Thursday, February 28, 2008
If employers no longer need to purchase private health insurance for employees, they might need to pay into a local, state, or national health care plan fund. If the plan (either government-based or private) is structured and administered well, with a reasonable level of services for patients and reasonable reimbursement rates for providers, it can provide better care at a lower cost than the patchwork of plans currently available. The debate about the cost of such a plan is raging in San Francisco now, though, with the city mandating employers to pay into a fund that would cover uninsured adults. The Golden Gate Restaurant Association fought the plan, claiming the mandated costs are higher than restaurant owners can afford.
If employer-provided health care is decreased or goes away completely, I think that there will be some unintended consequences for large companies in particular. Many people hold on to jobs they don't like at larger employers solely for the access they provide to quality health insurance. If other affordable, high-quality options become available, I think that these employees will leave their employers. Some will move to work in different fields, but others will move to competing companies, or start their own businesses to compete with their former employer.
According to the White House, small businesses are the engine of job creation in this economy, providing two out of every three new jobs, although the nonpartisan National Bureau of Economic Research questions these rosy statistics. Small businesses freed from the burden of taking on large health care costs once they reach a certain size, however, are likely to grow rapidly. As some larger businesses lose employees and smaller businesses gain them, will the revenue gap between the two types of businesses decrease? Will that change ultimately decrease the gap between rich and poor, and shore up the middle class again?
Wednesday, February 13, 2008
I've been thinking a lot about the
A small but influential 1998 study suggesting a link between thimerosol and autism was later retracted by its authors, and researchers have since found no link between vaccinations and autism. Furthermore, thimerosol was dropped as a preservative in standard vaccines in the U.S. in 2001.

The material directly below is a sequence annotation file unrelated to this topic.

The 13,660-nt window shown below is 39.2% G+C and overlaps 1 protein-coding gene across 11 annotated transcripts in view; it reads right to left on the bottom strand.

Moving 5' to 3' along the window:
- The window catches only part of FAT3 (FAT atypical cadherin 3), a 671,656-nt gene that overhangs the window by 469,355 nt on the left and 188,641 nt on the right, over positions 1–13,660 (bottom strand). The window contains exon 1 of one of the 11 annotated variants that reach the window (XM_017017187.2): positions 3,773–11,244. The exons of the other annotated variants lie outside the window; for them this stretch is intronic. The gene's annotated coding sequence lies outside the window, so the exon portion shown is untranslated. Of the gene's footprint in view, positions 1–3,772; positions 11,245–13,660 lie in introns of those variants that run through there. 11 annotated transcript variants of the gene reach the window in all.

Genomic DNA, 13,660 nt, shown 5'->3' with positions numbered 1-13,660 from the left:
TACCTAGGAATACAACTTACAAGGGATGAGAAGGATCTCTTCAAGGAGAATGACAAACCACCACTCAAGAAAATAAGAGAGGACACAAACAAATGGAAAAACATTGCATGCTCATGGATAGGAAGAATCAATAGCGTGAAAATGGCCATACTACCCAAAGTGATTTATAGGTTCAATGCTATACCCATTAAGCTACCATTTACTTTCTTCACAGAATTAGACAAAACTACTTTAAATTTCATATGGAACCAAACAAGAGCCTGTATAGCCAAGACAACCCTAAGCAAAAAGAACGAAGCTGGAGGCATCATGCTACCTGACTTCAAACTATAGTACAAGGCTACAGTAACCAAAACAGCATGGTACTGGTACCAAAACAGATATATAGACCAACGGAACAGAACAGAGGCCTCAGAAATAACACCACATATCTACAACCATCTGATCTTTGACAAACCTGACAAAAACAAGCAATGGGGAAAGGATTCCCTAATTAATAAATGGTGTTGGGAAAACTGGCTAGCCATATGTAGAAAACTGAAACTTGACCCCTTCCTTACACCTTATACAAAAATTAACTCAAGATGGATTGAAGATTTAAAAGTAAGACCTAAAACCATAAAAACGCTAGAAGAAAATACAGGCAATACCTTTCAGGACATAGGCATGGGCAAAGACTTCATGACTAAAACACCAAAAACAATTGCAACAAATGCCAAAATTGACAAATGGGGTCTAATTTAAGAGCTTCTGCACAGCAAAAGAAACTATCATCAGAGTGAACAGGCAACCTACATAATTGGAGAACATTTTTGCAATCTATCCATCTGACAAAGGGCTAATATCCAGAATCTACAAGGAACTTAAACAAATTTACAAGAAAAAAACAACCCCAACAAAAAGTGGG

Some parents still refuse vaccinations for their children, though, due to concerns about vaccine contents and the possibility of rare complications. Their choices have lead to regional, sometimes fatal outbreaks of measles and whooping cough (pertussis) among unvaccinated children. Right now, for example, there is a measles outbreak in San Diego, with ten unvaccinated children and infants infected and over fifty quarantined.
The AAP only fueled the vaccination debate, however, with an emotional press release in late January, calling the “Eli Stone” pilot “the height of reckless irresponsibility.” In the letter, AAP President Dr. Renee R. Jenkins says that “if parents watch this program and choose to deny their children immunizations, ABC will share in the responsibility for the suffering and deaths that occur as a result. The consequences of a decline in immunization rates could be devastating to the health of our nation’s children.” The AAP went on to authorize the early release of a February Pediatrics journal article showing that infants expel the type of mercury used in thimerosol over ten times faster than they expel the type of mercury often found in fish. Some researchers believe that if heavy metals such as mercury build up in the body, they might cause autism.
But what this debate really comes down to is parents’ fear of autism, a fear that is especially acute in the San Francisco Bay Area where I live. A CDC study released in 2007 that looked at autism spectrum disorders in selected regions of the country found an average rate of autism of about 1 in every 150 eight-year-old children. Earlier estimates had suggested autism was much less prevalent, as low as 1 in 500 children. The CDC pointed out that it’s unclear whether the autism rates are increasing over time, or whether it is simply being diagnosed and reported more accurately.
Still, no one knows what causes autism, and a quick glance at the numbers makes it look like an epidemic. When I had my first child, I, too, was told by well-meaning acquaintances that mercury-laden vaccinations might cause autism, one of a long list of things to panic about as a sleep-deprived new Mom. If I had my child vaccinated and she developed autism soon thereafter, would it be my fault if the light in her mind dimmed? Was I willing to take that chance?
By the time my children were born, though, thimerosol had been pulled from the vaccines, and pertussis was making an alarming comeback in
There is a frightening childhood illness for every generation, it seems. At one time it was polio, until Jonas Salk developed an effective vaccine for it in the 1950s. My great aunt had polio as a young woman (luckily she recovered fully). My mother, who grew up in the Bay Area, remembers driving by San Francisco’s Shriner’s Children’s Hospital on 19th Avenue with her family, where many of the young polio patients were dependent on iron lung machines, wondering if that would happen to her. Today, the old Shriner’s Hospital is a retirement community next to a row of modern townhouses, and thanks to the vaccine polio is almost completely eradicated worldwide.